Limit directory size in linux

I wanted to limit the size of specific directories where output is written in a Linux server running Apache. I didn’t want to use quotas because it doesn’t really solve my problem. If www-data fills its partition, other www-data programs will still suffer from lack of disk space. So I really wanted to limit the size of one single directory.

The solution I found is to use a file as a filesystem, which I got from this thread

Simply create a file with dd, format as ext3 and mount with -o loop as a directory. The file will have a maximum size given by dd.

dd if=/dev/zero of=/home/user/my_file bs=1024 count=5000000

bs specifies block size and count specifies the number of blocks, in the example above you’ll get 5Gb. Use anything you want.

Now format the file

mkfs.ext3 my_file

And mount

sudo mount my_file /mnt/my_file -o loop

Add an entry to /etc/fstab so it mounts on boot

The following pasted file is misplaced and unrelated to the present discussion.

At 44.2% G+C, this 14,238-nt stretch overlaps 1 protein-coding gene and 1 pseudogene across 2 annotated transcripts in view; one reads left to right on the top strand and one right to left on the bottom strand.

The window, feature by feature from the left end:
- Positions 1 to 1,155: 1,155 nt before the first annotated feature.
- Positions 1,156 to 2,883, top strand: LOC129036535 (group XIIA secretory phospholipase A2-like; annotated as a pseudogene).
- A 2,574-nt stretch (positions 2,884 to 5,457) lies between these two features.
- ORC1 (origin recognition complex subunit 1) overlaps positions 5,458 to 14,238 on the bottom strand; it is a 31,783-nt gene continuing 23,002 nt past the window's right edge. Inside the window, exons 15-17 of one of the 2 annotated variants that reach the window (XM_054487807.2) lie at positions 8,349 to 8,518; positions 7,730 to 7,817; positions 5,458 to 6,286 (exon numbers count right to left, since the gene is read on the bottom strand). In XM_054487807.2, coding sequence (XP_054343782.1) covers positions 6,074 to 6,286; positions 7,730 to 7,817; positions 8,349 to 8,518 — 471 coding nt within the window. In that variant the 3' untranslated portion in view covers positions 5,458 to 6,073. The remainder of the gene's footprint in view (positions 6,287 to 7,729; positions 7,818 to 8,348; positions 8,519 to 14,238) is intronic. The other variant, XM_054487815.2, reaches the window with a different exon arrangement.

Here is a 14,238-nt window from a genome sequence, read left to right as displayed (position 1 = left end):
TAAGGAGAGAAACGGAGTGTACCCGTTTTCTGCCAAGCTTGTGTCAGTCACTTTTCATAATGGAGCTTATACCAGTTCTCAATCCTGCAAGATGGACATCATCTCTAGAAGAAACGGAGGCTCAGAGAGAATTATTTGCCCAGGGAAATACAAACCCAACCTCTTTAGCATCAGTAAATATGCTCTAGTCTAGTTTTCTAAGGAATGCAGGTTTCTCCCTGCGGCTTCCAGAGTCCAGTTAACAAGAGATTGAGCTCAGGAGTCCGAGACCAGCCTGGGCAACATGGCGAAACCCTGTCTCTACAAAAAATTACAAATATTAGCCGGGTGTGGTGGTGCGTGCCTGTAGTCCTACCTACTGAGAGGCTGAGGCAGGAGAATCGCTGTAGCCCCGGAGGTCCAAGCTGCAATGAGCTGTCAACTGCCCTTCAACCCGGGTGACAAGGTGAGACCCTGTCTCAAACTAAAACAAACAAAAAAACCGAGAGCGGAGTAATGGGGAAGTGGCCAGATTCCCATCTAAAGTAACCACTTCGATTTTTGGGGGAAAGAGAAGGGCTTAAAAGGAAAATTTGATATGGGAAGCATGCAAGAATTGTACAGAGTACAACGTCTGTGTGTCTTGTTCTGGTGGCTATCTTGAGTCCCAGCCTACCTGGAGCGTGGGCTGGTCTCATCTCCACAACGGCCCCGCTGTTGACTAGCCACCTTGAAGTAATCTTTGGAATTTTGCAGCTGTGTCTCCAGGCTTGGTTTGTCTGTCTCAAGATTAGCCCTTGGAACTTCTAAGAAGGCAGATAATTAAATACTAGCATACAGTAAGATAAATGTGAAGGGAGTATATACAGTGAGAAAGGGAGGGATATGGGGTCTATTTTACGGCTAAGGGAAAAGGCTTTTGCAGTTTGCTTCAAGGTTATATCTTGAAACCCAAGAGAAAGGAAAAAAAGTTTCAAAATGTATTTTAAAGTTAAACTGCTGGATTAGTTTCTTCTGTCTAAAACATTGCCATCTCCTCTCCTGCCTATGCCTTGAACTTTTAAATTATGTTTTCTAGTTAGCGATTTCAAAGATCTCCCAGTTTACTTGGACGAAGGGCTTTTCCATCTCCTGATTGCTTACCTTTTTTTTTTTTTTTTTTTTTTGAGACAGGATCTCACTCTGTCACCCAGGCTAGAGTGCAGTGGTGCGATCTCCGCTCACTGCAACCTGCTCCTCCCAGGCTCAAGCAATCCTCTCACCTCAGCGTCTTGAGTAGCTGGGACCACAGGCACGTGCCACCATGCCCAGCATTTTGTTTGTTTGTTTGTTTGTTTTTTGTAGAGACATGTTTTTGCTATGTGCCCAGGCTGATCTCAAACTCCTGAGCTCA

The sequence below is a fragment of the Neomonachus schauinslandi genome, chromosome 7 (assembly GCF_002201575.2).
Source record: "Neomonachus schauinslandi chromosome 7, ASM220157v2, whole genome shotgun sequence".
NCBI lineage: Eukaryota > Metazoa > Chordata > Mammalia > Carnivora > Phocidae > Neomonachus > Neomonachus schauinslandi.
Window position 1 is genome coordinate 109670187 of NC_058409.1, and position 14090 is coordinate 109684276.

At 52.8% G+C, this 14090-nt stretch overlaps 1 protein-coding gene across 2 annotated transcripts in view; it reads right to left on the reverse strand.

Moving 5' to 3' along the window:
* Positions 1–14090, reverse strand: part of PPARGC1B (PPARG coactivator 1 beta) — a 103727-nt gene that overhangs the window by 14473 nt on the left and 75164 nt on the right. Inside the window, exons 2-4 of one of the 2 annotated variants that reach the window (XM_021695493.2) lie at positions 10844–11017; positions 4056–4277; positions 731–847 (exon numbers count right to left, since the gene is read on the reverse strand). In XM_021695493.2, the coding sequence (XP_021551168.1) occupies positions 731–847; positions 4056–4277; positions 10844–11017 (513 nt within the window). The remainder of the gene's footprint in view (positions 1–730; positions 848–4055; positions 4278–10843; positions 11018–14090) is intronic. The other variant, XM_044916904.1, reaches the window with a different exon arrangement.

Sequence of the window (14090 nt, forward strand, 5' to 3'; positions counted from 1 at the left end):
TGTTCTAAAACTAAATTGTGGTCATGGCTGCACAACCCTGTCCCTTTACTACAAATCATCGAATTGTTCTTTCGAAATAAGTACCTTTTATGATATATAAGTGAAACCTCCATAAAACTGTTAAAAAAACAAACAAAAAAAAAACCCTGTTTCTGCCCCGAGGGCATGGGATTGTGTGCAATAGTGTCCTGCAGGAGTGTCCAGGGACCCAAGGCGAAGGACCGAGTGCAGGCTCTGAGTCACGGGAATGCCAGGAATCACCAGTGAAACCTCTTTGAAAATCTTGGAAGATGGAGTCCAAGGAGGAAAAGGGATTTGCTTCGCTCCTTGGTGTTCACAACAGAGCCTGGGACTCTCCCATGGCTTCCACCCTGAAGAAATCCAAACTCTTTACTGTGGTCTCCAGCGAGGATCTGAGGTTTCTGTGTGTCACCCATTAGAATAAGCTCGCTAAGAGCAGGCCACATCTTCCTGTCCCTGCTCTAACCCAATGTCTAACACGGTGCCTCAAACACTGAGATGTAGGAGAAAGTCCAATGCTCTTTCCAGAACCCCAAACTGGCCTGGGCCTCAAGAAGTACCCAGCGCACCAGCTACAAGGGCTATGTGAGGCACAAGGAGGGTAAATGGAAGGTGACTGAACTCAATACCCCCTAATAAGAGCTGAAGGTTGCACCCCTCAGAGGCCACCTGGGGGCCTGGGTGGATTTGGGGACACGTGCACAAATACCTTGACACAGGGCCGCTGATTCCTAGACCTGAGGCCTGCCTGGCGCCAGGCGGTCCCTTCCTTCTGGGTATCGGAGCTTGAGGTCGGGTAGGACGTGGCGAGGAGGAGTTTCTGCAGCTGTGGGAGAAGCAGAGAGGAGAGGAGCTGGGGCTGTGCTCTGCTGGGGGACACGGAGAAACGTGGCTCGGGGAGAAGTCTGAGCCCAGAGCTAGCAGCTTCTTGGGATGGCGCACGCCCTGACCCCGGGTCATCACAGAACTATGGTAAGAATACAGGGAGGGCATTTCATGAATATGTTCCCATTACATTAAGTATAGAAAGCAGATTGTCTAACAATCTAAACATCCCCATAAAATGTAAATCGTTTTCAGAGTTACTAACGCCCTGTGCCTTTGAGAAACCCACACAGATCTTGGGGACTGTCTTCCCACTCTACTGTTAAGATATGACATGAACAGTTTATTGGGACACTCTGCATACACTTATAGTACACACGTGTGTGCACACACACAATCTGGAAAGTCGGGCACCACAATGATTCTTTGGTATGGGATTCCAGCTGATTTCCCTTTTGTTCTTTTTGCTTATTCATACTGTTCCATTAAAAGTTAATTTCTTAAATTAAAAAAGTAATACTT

/home/user/my_file    /mnt/my_file   ext3   loop

4 thoughts on “Limit directory size in linux

    1. Yes, I have, otherwise I wouldn’t have written the post. It works.
      I also use a file as a filesystem to make a bigger /tmp without repartitioning the disk. I also used it to make a smaller swap.

  1. Do you know how efficient this is compared to normal file access? What would happen if you make several dozen virtual directories like this?

    1. Unfortunately, I can’t say anything about efficiency, especially about having many virtual directories. But I don’t think it would be any less efficient than having the same number of “real” partitions. As I understand it, file access is done the same way, since it’s formatted like a regular partition. There might be a tiny overhead for the kernel to know that the file is in a different partition, but it would be same for “real” partitions.

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